Administering Step-up and Treatment Doses of Bispecifics in MM

Video

A brief review of bispecific antibody dosing strategies in multiple myeloma to improve patient outcomes and address concurrent adverse events.

Transcript:

Ajai Chari, MD: This is a good time to just review teclistamab dosing. Robert, walk us through how teclistamab is given at the bedside.

Robert Mancini, PharmD, BCOP: One important thing we’re seeing with pretty much all the commercial bispecifics is the requirement of step-up dosing. The big reason is these are bispecific T-cell engagers, which means we’re engaging the T cells to kill our target—in this case, BCMA-expressing B cells. When T cells are attacking those B cells, they’re releasing cytokines. That’s why we get cytokine release syndrome [CRS]. We want to slowly work into that.

What you’ll see is a step-up dosing. The first dose is a very small dose. It’s only 0.06 mg/kg given on day 1. The next dose, which is step-up dose No. 2, is going to be slightly larger, 0.3 mg/kg. That’s typically given on day 4. However, if you look at the package insert, there’s some leeway in terms of when you can give that second dose. You’ll notice the superscript B. That means that step-up dose can be given 2 to 4 days after step-up dose 1. Many institutions, ours included, are moving toward this. I’ve talked to many others who will do the second dose on day 3 to shorten the time they may be in the hospital during that ramp-up phase. As long as they’re doing OK, of course. If they have CRS after dose 1, you’re not going to keep going until that’s resolved. That’s where your step-up dose 2 comes in. The third dose, which is the first treatment dose or first full dose, at 1.5 mg/kg, is going to be given on day 7. That can be adjusted the same as that second step-up dose. The first treatment dose, superscript C in this case, can be given 2 to 4 days after step-up dose 2 if they’re tolerating it.

Rather than a 1, 4, and 7 in all situations, you may see a 135-type schedule following that dose ramp-up. Once you get that first treatment dose in, beyond that, you’re going to give this weekly. One week after that first treatment dose, you’ll continue at the same dosage, 1.5 mg/kg once weekly. You’ll continue on that weekly until progression or unacceptable toxicity.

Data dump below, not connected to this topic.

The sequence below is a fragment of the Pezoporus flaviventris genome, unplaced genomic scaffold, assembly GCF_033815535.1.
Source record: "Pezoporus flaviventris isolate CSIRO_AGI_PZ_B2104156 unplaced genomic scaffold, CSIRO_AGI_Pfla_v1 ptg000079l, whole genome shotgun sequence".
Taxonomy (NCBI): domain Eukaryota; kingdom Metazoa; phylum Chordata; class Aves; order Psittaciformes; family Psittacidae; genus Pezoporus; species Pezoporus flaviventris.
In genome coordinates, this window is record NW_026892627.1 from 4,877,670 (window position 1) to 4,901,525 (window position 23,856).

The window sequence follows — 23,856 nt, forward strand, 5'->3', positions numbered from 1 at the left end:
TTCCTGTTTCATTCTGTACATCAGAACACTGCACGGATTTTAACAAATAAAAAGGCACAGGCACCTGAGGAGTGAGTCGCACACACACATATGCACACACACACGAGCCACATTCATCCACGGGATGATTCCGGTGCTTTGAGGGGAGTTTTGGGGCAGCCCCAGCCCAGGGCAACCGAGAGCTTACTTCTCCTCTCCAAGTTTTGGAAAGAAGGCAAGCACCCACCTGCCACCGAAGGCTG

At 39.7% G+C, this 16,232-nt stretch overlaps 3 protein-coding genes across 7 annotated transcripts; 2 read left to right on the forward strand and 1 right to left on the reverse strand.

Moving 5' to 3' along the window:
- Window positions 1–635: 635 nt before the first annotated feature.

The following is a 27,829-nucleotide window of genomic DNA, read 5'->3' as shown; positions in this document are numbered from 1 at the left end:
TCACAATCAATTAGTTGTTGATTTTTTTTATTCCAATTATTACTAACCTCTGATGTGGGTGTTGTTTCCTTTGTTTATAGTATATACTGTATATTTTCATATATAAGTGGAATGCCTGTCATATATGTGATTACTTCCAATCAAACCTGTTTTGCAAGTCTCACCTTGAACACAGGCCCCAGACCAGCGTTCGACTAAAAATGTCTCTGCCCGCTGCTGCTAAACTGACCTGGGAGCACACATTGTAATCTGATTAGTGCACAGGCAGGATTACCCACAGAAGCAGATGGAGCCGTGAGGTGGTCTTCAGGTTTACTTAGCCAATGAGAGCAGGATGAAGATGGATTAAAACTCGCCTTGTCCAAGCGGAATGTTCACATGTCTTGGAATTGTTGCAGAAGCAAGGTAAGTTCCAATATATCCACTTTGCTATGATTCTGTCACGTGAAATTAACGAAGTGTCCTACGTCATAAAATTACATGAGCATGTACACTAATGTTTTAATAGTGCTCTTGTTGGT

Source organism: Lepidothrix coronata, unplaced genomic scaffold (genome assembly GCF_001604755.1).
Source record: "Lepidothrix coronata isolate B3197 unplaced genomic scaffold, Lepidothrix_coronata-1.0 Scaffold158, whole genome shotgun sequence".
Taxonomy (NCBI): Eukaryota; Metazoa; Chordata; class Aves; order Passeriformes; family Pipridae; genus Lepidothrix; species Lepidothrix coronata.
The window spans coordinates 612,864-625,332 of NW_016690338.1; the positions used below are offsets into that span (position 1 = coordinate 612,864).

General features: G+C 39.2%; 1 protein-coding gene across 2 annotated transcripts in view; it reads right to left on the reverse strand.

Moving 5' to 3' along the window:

One thing that’s important to note is premedication for these doses, especially in the ramp-up phase. If you look at the recommendations in the package insert for premedication, you’re going to see that they’re recommending a dose of a corticosteroid, usually dexamethasone at approximately 16 mg, or the equivalent an H1 antagonist such as diphenhydramine and an antipyretic such as acetaminophen. It’s recommended that we give those prior to each ramp-up dose. Then you can drop that. I’m curious about your experience and how often that gets dropped. You can drop that starting with cycle 2, day 1, assuming the patient did fine through those first 3 doses.

Ajai Chari, MD: Thanks, Robert. That’s very helpful and clear. Kiah, I have 2 questions. First, you’ve been primarily involved with research. There wasn’t a research pharmacy ready to mix a drug on a weekend, so that affected the schedule. But when you’re consenting patients, what do you tell them to expect in terms of the duration of hospitalization? Do you have preferred days of starting a priming dose?

Kiah Purcell, NP: We definitely have preferred days of starting. If we know that with this drug CRS is going to happen on day 1 or day 2, then I’d prefer to set it up so we don’t have to have 4 days between dosing. If we’re starting on 1, then I’d consider a Friday or Tuesday start to minimize the time in the hospital. Although with Friday, you have to think about what the staffing is going to be like on the weekend and if it’s safe to have someone with CRS on the weekend—will there be enough trained people? I always tell the patient longer than shorter. If it’s days 1, 4, and 7, then I’m going to tell them days 1, 4 ,and 7. Even though we can administer the second dose a little bit earlier, I plan on this because they’re always happier to get out earlier if we can. If it’s safe, they haven’t had CRS between doses, they’re tolerating well, and we can discharge them a little earlier, then that’s always better. I always have them expect the longest.

As far as step-up dosing with premedications and restarting after a break, in general, we’ve found that if they’re tolerating treatment at the full dose without CRS, they usually do OK when we discontinue the premedications. When we discontinue the premedication, we have a lot of patients who just get teclistamab subcutaneously no premedications. If they’ve been tolerating it, they have no problem. Regarding discontinuing at cycle 2, as long as they’re tolerating it, I would think about it. If they’ve had postdose fevers, rashes, or any other adverse effects that we could attribute to the drug, then we’d consider keeping it on for another few doses until they’re tolerating, especially since they’re going home at that point. We don’t want them having issues at home. Also, if we have a long break in treatment, we consider restarting premedications as needed depending on how long the break is and what grade CRS they had originally.

Transcript edited for clarity.

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